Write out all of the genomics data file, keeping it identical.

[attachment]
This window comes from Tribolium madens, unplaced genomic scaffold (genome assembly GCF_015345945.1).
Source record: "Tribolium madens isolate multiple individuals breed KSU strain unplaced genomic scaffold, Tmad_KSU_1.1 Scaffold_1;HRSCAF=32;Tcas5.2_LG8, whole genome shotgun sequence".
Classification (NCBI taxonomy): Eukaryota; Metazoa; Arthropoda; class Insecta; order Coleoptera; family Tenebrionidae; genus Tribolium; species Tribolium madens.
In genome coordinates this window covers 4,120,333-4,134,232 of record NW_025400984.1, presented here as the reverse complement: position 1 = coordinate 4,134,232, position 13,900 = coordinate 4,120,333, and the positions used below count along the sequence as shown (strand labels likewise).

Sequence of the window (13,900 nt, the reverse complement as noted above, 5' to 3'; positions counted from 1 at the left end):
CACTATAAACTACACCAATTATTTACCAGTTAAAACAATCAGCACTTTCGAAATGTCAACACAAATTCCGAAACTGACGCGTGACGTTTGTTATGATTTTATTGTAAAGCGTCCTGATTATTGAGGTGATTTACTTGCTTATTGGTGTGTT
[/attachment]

This window comes from Tribolium madens, unplaced genomic scaffold (genome assembly GCF_015345945.1).
Source record: "Tribolium madens isolate multiple individuals breed KSU strain unplaced genomic scaffold, Tmad_KSU_1.1 Scaffold_1;HRSCAF=32;Tcas5.2_LG8, whole genome shotgun sequence".
Classification (NCBI taxonomy): Eukaryota; Metazoa; Arthropoda; class Insecta; order Coleoptera; family Tenebrionidae; genus Tribolium; species Tribolium madens.
In genome coordinates this window covers 4,120,333-4,134,232 of record NW_025400984.1, presented here as the reverse complement: position 1 = coordinate 4,134,232, position 13,900 = coordinate 4,120,333, and the positions used below count along the sequence as shown (strand labels likewise).

Sequence of the window (13,900 nt, the reverse complement as noted above, 5' to 3'; positions counted from 1 at the left end):
CACTATAAACTACACCAATTATTTACCAGTTAAAACAATCAGCACTTTCGAAATGTCAACACAAATTCCGAAACTGACGCGTGACGTTTGTTATGATTTTATTGTAAAGCGTCCTGATTATTGAGGTGATTTACTTGCTTATTGGTGTGTT